Elected leaders in Tana River County have agreed to save Governor Hussein Dado from being sent home.
MPs, area women representative, senator, county representatives, executive officers and the speaker held a series of meetings during which it was realised that impeachment would be detrimental to development.
Tana River Political Caucus chairman Hassan Dukicha told the Nation by phone on Monday that the governor, who had been threatened with impeachment following disagreements with county representatives, “is now very safe from the axe”.
“We have held a series of meetings and ended with one in Tana River that gave birth to the Hirimani Declaration, where we buried the hatchet for the sake of Tana River people,” said Mr Dukicha, who is also the MP for Galole.
“We decided that differences cannot build anything. Peace is paramount to any development initiative,” he said.
The lawmaker said the leaders were now talking with one voice and had embarked on a peace and reconciliation drive after ethnic clashes in the county where 187 people were killed, hundreds injured and at least 35,000 displaced.
“We are now working on a development strategy for the whole county. We have realised that with violence, hatred and plans to impeach our governor, we will not reach anywhere or achieve anything,” he said.
At the same time, Senate Committee chairman on Devolution Kipchumba Murkomen and Kericho Senator Charles Keter said the Senate was put in place for the purpose of accountability and to protect devolution.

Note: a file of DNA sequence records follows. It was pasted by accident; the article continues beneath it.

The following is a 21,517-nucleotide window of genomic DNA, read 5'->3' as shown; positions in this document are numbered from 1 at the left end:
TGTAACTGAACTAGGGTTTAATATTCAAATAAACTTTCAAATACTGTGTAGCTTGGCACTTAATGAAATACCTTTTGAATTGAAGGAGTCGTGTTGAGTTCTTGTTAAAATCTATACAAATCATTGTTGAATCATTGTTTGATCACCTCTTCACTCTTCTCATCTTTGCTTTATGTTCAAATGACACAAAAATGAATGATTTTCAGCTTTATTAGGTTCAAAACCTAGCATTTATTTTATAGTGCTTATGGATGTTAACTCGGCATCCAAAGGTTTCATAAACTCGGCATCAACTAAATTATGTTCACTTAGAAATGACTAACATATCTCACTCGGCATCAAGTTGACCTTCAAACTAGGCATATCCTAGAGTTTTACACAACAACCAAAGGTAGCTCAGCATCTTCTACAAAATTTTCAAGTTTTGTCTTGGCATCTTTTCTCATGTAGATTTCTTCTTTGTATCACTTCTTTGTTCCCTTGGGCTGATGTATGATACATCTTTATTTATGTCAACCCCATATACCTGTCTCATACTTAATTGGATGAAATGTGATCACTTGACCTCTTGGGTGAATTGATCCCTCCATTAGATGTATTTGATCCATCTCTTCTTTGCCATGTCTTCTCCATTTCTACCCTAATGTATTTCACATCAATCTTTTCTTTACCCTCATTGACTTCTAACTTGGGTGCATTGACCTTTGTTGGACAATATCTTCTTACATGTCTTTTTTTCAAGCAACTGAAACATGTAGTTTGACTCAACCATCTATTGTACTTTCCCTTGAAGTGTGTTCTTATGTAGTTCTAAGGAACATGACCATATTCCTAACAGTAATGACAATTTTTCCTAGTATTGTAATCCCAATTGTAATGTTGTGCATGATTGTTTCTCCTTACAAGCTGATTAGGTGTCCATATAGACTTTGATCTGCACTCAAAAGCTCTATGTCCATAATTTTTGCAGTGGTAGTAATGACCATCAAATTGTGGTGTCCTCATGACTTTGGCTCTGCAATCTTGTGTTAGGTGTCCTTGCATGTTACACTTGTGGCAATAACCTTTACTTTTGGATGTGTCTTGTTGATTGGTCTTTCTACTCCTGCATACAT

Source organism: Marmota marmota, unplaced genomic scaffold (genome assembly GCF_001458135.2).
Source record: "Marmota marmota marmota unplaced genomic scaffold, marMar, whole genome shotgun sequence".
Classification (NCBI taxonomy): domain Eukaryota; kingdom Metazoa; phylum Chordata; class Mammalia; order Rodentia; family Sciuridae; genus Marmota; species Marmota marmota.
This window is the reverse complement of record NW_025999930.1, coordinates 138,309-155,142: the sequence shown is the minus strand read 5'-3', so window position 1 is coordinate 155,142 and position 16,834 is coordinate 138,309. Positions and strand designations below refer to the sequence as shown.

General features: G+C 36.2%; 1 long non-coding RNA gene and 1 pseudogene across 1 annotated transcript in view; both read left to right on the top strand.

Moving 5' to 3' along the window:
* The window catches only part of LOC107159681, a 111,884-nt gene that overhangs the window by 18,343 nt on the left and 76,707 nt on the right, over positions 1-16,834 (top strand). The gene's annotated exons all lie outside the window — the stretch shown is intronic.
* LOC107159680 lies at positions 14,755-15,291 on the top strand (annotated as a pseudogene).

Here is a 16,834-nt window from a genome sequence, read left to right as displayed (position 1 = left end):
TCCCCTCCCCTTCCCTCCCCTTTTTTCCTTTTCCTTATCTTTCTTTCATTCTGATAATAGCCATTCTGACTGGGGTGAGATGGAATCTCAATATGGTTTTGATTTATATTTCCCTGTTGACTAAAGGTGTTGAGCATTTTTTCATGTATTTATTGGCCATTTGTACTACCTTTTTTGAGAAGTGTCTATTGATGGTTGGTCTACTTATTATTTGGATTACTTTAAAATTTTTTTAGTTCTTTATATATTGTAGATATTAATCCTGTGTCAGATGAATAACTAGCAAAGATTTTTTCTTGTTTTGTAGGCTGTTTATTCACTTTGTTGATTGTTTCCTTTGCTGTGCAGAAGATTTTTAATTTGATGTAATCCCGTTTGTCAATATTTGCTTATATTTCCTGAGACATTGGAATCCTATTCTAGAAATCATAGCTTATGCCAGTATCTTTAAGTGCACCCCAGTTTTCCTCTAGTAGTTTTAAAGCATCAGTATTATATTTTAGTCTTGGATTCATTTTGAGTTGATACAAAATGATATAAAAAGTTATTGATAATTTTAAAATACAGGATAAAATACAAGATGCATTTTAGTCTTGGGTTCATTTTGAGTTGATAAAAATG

In reference to the ouster of Embu Governor Martin Nyaga Wambora, Mr Murkomen said more heads would roll because of disclosures of financial impropriety in reports of the Controller of Budget and the Auditor-General. (READ: Kidero faults Senate over Wambora sacking)
“I want to tell the governors who are headed to court over summonses to appear before Senate committees that you cannot scare us from doing our job,” said Mr Murkomen.
The two politicians spoke at AIC Kapsowar Mission Medical Training College during a fundraiser.
In Kakamega, Governor Wycliffe Oparanya has criticised the Senate for sending Mr Wambora home, saying the move would destabilise county governments.
“Senators are not courts to take over the matter. They are out to kill devolution,” said Mr Oparanya.
He said governors were likely to devote more time fighting impeachment instead of delivering quality services to the public.
Reported by Daniel Nyassy, Philemon Suter and Barnabas Bii